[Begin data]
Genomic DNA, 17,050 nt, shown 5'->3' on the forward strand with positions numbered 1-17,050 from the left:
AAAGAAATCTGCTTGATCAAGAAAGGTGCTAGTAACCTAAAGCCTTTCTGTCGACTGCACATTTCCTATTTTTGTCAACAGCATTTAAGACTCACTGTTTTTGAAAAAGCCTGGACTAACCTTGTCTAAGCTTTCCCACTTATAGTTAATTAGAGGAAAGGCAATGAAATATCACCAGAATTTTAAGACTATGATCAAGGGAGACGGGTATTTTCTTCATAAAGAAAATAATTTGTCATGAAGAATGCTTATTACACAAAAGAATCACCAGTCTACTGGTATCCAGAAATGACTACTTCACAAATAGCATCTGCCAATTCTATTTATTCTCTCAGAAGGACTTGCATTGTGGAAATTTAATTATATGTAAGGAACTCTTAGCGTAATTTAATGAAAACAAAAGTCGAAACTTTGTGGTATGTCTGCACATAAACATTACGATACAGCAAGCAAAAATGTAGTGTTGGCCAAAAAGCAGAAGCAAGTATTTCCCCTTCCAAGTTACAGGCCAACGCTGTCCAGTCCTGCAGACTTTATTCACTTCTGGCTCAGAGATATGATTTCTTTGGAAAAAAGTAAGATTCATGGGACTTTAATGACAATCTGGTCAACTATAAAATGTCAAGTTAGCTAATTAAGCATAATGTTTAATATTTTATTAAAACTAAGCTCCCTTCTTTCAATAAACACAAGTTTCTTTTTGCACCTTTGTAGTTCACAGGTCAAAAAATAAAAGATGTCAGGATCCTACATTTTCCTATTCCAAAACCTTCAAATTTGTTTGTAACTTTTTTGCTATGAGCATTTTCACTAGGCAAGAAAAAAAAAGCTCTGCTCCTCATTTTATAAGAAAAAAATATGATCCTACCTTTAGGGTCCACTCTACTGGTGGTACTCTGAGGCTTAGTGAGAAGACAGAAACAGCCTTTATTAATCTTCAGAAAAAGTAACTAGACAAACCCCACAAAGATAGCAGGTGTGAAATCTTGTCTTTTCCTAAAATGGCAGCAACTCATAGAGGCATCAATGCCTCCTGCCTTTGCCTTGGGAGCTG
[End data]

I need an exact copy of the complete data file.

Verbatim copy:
Genomic DNA, 17,050 nt, shown 5'->3' on the forward strand with positions numbered 1-17,050 from the left:
AAAGAAATCTGCTTGATCAAGAAAGGTGCTAGTAACCTAAAGCCTTTCTGTCGACTGCACATTTCCTATTTTTGTCAACAGCATTTAAGACTCACTGTTTTTGAAAAAGCCTGGACTAACCTTGTCTAAGCTTTCCCACTTATAGTTAATTAGAGGAAAGGCAATGAAATATCACCAGAATTTTAAGACTATGATCAAGGGAGACGGGTATTTTCTTCATAAAGAAAATAATTTGTCATGAAGAATGCTTATTACACAAAAGAATCACCAGTCTACTGGTATCCAGAAATGACTACTTCACAAATAGCATCTGCCAATTCTATTTATTCTCTCAGAAGGACTTGCATTGTGGAAATTTAATTATATGTAAGGAACTCTTAGCGTAATTTAATGAAAACAAAAGTCGAAACTTTGTGGTATGTCTGCACATAAACATTACGATACAGCAAGCAAAAATGTAGTGTTGGCCAAAAAGCAGAAGCAAGTATTTCCCCTTCCAAGTTACAGGCCAACGCTGTCCAGTCCTGCAGACTTTATTCACTTCTGGCTCAGAGATATGATTTCTTTGGAAAAAAGTAAGATTCATGGGACTTTAATGACAATCTGGTCAACTATAAAATGTCAAGTTAGCTAATTAAGCATAATGTTTAATATTTTATTAAAACTAAGCTCCCTTCTTTCAATAAACACAAGTTTCTTTTTGCACCTTTGTAGTTCACAGGTCAAAAAATAAAAGATGTCAGGATCCTACATTTTCCTATTCCAAAACCTTCAAATTTGTTTGTAACTTTTTTGCTATGAGCATTTTCACTAGGCAAGAAAAAAAAAGCTCTGCTCCTCATTTTATAAGAAAAAAATATGATCCTACCTTTAGGGTCCACTCTACTGGTGGTACTCTGAGGCTTAGTGAGAAGACAGAAACAGCCTTTATTAATCTTCAGAAAAAGTAACTAGACAAACCCCACAAAGATAGCAGGTGTGAAATCTTGTCTTTTCCTAAAATGGCAGCAACTCATAGAGGCATCAATGCCTCCTGCCTTTGCCTTGGGAGCTG